I’ve been so involved with work and the end of this football season lately that I have yet to watch an NBA game in its entirety. Apparently I’ve missed out on a scorching hot Golden State Warriors team, the league’s only Canadian team boasting the best record in the East and players too numerous to mention wearing protest t-shirts as their warmup jerseys. My, how times have changed.
Here’s another thing I’ve missed: the absolute shame of the New York Knicks.
Earlier this year, ESPN ran a special called “When the Garden Was Eden.” It was a Michael Rappaport-directed documentary that harkened back to the days when the Knicks were NBA Champions. That was so long ago that since then, the Giants have won four championships, the Yankees have won seven, the Islanders (yes, the Islanders) have won four and even the Rangers and Mets have won titles.
The Knicks? Yeah, not so much. This year’s Knicks team is so bad, they’re worse than the Los Angeles Lakers. This Knicks team is so bad, they make New Yorkers want to watch the Jets. This Knicks team is so bad, they’re only two games better than the Philadelphia 76ers who earlier in the season were competing for the title of one of the worst teams ever. They’re bad, they’re bad. They’re really, really bad.
I’m not going to pretend I’ve seen a Knicks game this season. After all, why would I submit myself to that sort of torture? C-Span is more entertaining.
So what in the world is going on in the city that never sleeps? Twenty-five games into this NBA season, why are these Knicks still so inept?
They are 26th in the league in scoring but ironically they’re not near the bottom of the league in either field goal percentage (20th – 45.2%), opponents’ field goal percentage (12th – 45.1%) or opponents’ points scored (12th – 99.3 ppg). With such a miserable record, one would think they’d rank considerably worse in all those categories.
So wherein lay the problem?
We already know Carmelo Anthony doesn’t pass the ball but that’s nothing new. We know JR Smith is a head case but that’s been a constant over the years as well. We know Amare Stoudemire is nowhere near the player he was when he had Steve Nash alley-ooping him the ball back in Phoenix but Jose Calderon was brought in to distribute the ball to players that are allergic to the pass.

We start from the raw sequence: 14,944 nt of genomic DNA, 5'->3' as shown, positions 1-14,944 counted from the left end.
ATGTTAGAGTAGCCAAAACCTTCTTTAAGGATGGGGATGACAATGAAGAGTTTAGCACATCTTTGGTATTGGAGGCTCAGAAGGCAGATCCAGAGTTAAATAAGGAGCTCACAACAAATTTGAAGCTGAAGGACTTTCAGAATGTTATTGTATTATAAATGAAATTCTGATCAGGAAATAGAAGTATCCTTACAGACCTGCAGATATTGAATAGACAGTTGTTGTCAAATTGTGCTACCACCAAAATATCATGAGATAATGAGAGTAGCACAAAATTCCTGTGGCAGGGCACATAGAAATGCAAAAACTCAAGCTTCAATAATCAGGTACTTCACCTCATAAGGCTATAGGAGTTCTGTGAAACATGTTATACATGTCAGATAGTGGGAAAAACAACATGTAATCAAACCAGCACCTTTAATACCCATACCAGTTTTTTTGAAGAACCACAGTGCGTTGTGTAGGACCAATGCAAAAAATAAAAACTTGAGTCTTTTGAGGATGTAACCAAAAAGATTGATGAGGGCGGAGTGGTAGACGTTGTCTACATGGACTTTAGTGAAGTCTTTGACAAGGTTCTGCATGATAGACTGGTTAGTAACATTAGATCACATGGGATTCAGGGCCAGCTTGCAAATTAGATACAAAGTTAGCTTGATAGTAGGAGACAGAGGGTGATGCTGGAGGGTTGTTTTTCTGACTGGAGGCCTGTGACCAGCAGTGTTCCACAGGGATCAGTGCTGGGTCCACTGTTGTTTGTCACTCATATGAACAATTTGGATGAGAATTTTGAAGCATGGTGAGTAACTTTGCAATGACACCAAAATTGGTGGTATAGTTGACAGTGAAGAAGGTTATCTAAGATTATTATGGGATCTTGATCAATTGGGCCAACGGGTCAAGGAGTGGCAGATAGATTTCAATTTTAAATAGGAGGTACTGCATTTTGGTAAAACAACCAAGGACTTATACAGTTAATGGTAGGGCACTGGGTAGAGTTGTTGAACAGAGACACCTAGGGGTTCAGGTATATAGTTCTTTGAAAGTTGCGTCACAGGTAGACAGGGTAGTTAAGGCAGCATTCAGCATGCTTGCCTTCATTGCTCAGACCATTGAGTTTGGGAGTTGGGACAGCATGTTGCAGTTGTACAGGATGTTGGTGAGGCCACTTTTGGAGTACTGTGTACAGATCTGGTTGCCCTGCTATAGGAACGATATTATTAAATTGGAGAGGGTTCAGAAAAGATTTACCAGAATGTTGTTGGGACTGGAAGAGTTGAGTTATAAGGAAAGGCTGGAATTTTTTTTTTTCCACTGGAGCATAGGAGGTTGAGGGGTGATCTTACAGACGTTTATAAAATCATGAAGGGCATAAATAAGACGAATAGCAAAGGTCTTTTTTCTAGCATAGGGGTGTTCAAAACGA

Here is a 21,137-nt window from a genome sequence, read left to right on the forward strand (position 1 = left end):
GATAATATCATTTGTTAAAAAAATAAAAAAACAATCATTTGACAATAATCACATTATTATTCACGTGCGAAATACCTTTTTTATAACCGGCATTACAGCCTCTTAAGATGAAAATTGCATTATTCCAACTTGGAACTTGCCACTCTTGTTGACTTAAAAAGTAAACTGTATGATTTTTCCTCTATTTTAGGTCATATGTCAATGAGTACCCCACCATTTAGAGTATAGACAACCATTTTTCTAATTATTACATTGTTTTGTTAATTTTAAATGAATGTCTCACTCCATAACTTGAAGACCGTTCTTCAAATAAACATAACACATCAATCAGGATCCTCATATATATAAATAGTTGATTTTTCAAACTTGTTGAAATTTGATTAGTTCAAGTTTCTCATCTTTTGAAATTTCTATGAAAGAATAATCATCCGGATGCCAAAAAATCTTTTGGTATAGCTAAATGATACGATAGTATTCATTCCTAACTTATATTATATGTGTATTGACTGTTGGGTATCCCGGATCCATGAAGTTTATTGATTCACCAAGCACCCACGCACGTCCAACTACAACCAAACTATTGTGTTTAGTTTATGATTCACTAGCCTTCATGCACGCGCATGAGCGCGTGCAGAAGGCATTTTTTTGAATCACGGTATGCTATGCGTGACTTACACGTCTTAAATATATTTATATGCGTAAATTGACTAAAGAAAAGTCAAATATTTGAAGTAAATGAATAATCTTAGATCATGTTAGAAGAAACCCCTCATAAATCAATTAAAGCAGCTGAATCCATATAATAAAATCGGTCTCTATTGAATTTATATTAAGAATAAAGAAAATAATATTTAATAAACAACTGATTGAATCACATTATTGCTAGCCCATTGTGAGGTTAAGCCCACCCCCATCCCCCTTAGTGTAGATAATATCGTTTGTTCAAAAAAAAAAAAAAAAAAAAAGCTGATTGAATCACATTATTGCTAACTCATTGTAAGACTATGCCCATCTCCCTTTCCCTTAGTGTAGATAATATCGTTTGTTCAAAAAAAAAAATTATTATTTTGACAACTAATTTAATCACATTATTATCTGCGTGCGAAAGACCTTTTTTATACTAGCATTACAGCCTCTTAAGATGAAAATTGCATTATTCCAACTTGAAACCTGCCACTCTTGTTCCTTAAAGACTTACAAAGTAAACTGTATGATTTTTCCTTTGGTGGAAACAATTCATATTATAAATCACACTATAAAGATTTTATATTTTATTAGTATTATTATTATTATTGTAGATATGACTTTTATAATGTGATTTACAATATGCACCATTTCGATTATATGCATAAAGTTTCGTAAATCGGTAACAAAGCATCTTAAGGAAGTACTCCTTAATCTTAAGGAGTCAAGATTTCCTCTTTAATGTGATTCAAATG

So far that hasn’t translated into victories. Nor has Phil Jackson’s looming presence upstairs.
This off-season, the Knicks had to be secretly hoping Carmelo wouldn’t have signed that long-term deal. Like it or not, they are stuck with him and that might mean mediocrity until 2019. Knicks fans must get giddy when they hear rumors of him waving his no-trade clause. What an early Christmas gift that would be.
Apparently now there’s infighting in the locker room. Why wouldn’t there be? I can hear the fingers pointing from here. This team has no chemistry and they’re rejecting the triangle offense like my digestive system rejects dairy products. Rookie head coach Derek Fisher is probably wondering why he took that job in the first place. His winning percentage is now Kotite-like. Haven’t heard that name in a while, have you? Well, that’s how bad things have gotten in New York. A Rich Kotite reference has become perfectly apropos.
Knicks brass will tell you this is a work in progress but where is the progress? Who on that roster is worth keeping and how long will said progress take?
Once, not long ago, it looked like the ‘Melo-led Knicks might actually be competitive. They won 54 games in 2012-13 along with the Atlantic Division. The only thing they’re winning now is better odds to a first round draft pick. This team is more of an embarrassment than when Isiah Thomas was running the show.
And so, Knicks fans continue to suffer with not even a dim light at the end of their tunnel. Trust in Phil, they say, the Zen Master coach who’s never GMed. Keep the faith and tolerate the losses.
That’s something Knicks fans have been doing for forty years. At least they’re used to it by now.